Donn Fulton Eisele was originally selected to be part of the ill-fated Apollo I mission but was replaced due to a dislocated shoulder during training, and was eventually selected to be the Lunar Command Module Pilot for Apollo VII. In 1968, Eisele spent a total of ten days, twenty hours and eight minutes in space alongside Commander Walter M. Schirra (the man to wear the first Omega in space) and Lunar Module Pilot R. Walter Cunningham to become the first men in the Apollo program to go to space. Whilst researching Eisele, I came across a story which describes how no-one could pronounce his name correctly (it's EYE-se-lee) and whilst being introduced to President Johnson his name was pronounced Isell and from that point on within NASA, the Apollo VII crew were known as "Wally, Walt and Whatshisname" .
The Omega Museum is lucky to be in possession of several NASA and space-related artifacts: the only NASA command desk outside the US (complete with "Property of NASA US Government" sticker, in case anyone forgot), the solid gold Speedmaster presented to President Nixon and Vice-President Agnew (which I was lucky enough to handle at an Omega training) which both men rejected stating it was too expensive a gift and Apollo XII astronaut Richard F Gordon's 145.012 Speedmaster on his space suit glove. If you're into the history of space, the museum is worth visiting just for these pieces.
The Original Seamaster 300
The original Seamaster 300 Reference CK2913 was launched in 1957 alongside the two other Omega "masters", the Speedmaster and the ever elusive Railmaster. This classic has always been a favourite with collectors, however it has recently soared in popularity since last year's Baselworld where Omega announced the new version of this piece featuring their Master Co-Axial calibre movements. Personally I prefer the original and, needless to say, the museum example was in perfect condition considering its age. A nice even patina has crept in on the broad arrow style hands and hour markers leaving the lume a perfect creamy egg shell colour on a dark chocolate dial. I must say I prefer the thinner sword hour markers in this reference to the larger thicker markers of others.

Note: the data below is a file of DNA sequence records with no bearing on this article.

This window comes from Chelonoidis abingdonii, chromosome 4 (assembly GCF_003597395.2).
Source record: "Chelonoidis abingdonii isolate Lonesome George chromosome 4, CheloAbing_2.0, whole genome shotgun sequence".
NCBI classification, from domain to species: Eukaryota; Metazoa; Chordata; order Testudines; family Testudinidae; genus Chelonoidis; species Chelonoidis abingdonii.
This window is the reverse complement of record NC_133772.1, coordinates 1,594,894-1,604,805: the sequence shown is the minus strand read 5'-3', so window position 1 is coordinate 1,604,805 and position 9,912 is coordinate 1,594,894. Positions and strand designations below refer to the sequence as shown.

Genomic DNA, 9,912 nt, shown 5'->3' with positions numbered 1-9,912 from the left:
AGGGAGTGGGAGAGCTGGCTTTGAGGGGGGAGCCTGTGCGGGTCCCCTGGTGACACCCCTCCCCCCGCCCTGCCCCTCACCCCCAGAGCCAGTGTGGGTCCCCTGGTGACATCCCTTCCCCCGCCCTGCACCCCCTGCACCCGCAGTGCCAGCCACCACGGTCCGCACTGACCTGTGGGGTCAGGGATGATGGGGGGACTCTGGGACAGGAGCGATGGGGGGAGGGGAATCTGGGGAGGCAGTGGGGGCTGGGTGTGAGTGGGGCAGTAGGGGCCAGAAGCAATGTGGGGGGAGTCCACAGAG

Launched four years after the Rolex Submariner, these early examples of the first true dive watches are the perfect mixture of form and function in an age when these timepieces were truly cutting edge technology. What you might not be aware of is that the 300 in the watches name does not refer to the water resistancy but rather the movement calibre number. Omega contemplated calling it the Seamaster 200 (it's actual water resistancy) but decided that the name wasn't catchy enough so went with the 300, never actually stating the water resistancy was 300 metres but also never saying it wasn't.
If you ever find yourself in Switzerland, I implore you to get on a train and take a trip to see this collection as you will not regret it. The museum is completely free and if you're lucky you will be able to see one of the watch technicians working on a piece or perhaps catch the curator, Petros, who is a human database of Omega information. If you have a burning question about Omega that you've never been able to find the answer to then he will certainly know. To find out more about the museum and how to request an extract for your vintage watch then please visit omegamuseum.com